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Wendell H. Mills II | Best Songs of Rodgers and Hammerstein

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Best Songs of Rodgers and Hammerstein

by Wendell H. Mills II

Acclaimed pianist Wendell H. Mills II presents his own solo piano arrangements of the best songs written by the legendary songwriters Richard Rodgers and Oscar Hammerstein II.
Genre: Easy Listening: American Popular Song
Release Date: 

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  Song Share Time Download
1. Oh What a Beautiful Mornin'
1:59 $0.99
2. The Surrey with the Fringe on Top
2:41 $0.99
3. People Will Say We're in Love
2:47 $0.99
4. If I Loved You
3:31 $0.99
5. June Is Bustin' out All Over
2:48 $0.99
6. You'll Never Walk Alone
2:15 $0.99
7. It Might as Well Be Spring
2:49 $0.99
8. Some Enchanted Evening
2:30 $0.99
9. A Wonderful Guy
2:39 $0.99
10. Younger Than Springtime
2:31 $0.99
11. This Nearly Was Mine
3:37 $0.99
12. Hello Young Lovers
2:51 $0.99
13. Getting to Know You
2:22 $0.99
14. We Kiss in a Shadow
2:45 $0.99
15. Something Wonderful
2:16 $0.99
16. No Other Love
2:22 $0.99
17. Ten Minutes Ago
2:22 $0.99
18. Do I Love You Because You're Beautiful
2:05 $0.99
19. You Are Beautiful
3:23 $0.99
20. Love Look Away
3:03 $0.99
21. The Sound of Music
2:59 $0.99
22. Climb Ev'ry Mountain
1:53 $0.99
23. My Favorite Things
2:08 $0.99
24. Edelweiss
2:06 $0.99
Downloads are available as MP3-320 files.


Album Notes
This is one of a series of Solo Piano Albums featuring pianist Wendell H. Mills II playing the best songs written by legendary popular composers. In this album he creates his own stylish solo piano arrangements of the best songs written by the songwriting team of Rodgers And Hammerstein.

The Rodgers and Hammerstein songwriting team consisted of the composer Richard Rodgers (1902-1979) and the librettist/lyricist Oscar Hammerstein II (1895-1960). They worked together on eleven historical musicals from 1943 until Hammerstein’s death in 1960 and produced musical theater’s greatest string of Musicals by any songwriting team in history, garnering thirty-four Tony Awards, fifteen Academy Awards, two Pulitzer Prizes, two Emmys, and two Grammys.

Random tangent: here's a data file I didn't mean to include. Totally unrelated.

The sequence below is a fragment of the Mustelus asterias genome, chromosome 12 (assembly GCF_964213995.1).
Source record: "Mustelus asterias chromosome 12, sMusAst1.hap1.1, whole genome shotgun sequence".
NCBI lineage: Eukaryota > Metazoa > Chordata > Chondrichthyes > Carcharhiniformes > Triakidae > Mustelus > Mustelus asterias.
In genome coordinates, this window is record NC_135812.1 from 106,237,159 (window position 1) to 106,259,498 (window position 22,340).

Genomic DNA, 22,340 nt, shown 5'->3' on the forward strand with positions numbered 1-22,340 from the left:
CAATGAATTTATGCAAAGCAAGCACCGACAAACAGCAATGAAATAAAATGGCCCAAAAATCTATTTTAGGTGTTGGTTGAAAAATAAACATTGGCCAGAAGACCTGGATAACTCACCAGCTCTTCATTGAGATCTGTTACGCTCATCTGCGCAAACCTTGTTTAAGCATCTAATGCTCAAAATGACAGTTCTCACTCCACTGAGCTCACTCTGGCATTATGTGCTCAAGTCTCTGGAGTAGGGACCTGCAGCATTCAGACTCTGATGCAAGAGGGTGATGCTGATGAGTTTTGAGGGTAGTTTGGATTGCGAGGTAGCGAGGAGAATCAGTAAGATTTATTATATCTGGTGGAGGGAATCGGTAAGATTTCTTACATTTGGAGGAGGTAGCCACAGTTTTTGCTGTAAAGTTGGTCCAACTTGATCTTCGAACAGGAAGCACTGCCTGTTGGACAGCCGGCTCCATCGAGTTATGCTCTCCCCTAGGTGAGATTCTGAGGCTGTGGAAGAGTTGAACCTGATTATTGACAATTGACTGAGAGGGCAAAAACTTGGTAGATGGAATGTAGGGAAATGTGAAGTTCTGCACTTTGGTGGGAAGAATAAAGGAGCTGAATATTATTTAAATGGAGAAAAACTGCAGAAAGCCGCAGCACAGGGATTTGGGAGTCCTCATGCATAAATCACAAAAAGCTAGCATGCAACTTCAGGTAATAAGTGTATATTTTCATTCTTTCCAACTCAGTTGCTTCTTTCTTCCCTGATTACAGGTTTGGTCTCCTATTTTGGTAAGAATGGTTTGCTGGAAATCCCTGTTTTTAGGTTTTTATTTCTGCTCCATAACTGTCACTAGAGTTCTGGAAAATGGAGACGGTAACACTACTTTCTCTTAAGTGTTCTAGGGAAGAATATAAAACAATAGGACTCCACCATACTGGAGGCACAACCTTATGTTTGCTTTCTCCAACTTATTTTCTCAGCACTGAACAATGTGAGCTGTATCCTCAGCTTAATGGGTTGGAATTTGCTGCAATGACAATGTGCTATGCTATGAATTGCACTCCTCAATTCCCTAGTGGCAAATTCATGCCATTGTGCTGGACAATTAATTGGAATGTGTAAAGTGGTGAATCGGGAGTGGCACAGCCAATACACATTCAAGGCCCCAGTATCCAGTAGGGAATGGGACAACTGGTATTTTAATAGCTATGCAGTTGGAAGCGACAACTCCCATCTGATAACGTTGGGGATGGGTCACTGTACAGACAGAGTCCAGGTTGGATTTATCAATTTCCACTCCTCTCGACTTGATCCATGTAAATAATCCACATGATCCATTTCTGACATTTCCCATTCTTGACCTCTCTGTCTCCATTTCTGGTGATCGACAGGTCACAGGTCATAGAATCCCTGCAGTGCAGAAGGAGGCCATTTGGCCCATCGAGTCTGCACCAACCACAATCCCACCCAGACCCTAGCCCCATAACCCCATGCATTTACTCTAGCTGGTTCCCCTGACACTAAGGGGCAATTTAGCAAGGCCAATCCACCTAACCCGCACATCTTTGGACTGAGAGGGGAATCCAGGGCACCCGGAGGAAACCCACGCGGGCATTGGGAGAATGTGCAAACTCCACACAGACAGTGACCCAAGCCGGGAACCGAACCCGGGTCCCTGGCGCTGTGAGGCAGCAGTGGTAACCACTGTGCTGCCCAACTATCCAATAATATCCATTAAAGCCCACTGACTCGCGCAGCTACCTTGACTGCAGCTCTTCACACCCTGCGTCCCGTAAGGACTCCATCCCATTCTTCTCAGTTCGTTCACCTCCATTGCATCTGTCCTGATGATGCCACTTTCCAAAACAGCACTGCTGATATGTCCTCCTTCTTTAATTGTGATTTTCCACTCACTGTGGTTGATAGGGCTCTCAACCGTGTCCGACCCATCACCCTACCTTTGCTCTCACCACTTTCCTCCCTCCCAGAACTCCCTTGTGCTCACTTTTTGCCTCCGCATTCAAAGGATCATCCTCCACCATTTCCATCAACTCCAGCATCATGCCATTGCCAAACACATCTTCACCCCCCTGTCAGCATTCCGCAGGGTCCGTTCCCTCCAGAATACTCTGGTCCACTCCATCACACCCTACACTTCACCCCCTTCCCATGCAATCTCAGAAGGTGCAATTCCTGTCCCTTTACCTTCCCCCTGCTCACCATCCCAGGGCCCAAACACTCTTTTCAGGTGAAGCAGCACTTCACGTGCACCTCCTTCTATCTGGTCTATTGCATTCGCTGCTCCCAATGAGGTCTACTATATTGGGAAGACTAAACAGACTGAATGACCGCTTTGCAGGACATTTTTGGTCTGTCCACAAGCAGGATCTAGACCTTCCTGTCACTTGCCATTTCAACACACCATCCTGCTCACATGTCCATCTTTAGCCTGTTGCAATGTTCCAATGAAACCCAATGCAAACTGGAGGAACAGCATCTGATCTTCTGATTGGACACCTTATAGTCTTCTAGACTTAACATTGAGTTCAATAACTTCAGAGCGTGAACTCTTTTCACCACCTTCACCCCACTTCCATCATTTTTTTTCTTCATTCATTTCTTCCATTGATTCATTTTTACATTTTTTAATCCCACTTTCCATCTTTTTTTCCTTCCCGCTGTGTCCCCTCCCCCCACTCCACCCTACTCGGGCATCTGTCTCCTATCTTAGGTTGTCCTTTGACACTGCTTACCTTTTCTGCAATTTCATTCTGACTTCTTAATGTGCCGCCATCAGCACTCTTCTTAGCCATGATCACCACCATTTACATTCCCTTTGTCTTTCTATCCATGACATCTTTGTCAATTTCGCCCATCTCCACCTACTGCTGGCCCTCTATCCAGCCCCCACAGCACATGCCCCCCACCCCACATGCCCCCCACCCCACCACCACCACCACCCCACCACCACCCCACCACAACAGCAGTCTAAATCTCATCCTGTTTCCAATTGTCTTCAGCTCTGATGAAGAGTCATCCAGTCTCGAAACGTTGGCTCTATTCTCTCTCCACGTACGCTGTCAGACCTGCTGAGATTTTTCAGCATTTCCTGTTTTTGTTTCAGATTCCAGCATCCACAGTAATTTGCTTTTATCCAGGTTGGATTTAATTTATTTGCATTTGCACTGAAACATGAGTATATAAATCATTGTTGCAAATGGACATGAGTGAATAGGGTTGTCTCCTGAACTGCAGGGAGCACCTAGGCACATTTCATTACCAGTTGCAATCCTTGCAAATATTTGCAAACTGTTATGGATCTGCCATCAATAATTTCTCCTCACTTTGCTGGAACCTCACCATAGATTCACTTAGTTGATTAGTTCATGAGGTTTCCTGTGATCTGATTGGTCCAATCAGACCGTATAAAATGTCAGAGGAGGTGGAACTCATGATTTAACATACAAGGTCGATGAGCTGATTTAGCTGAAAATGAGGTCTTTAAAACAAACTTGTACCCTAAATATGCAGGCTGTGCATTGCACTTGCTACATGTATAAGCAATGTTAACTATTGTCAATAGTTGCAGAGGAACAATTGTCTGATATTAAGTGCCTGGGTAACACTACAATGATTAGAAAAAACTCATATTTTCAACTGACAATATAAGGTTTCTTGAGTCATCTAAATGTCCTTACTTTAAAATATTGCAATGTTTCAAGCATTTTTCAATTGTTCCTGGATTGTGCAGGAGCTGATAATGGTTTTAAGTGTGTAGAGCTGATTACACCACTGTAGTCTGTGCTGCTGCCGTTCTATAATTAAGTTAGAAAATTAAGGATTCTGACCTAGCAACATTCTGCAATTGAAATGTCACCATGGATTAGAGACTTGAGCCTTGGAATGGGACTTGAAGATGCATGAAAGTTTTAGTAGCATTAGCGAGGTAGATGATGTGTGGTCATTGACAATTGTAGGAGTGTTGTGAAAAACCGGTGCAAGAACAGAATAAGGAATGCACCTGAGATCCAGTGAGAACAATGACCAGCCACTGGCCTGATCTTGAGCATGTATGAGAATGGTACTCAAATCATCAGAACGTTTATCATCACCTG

Richard Rodgers is one of only two people in history to have won all five major awards: an Oscar, Grammy, Emmy, Tony, and Pulitzer Prize (the other is Marvin Hamlisch). Rodgers had three significant periods in his incredible 60 years of composing: the Rodgers and Hart period (1920-1942), the Rodgers and Hammerstein period (1943-1959), and the Rodgers Independent period (1960-1979). As a creator of popular melodies, he ranks high above any other composer of musicals, having created over twice as many song standards many of which are routinely played today. Richard Rodgers was formally trained and attended Columbia University and the Institute of Musical Art (now the Juilliard School). His musical composition "shows the highest degree of consistent excellence, inventiveness, and sophistication", and his waltzes are given an ultimate compliment, being known simply as "Richard Rodgers Waltzes". In addition to his song standards, he composed the highly acclaimed symphonic pieces "Victory at Sea" and "Slaughter on Tenth Avenue". In 1978 the Richard Rodgers Award was created for the development of musical theater. In 1990 the 46th Street Theater was renamed The Richard Rodgers Theater.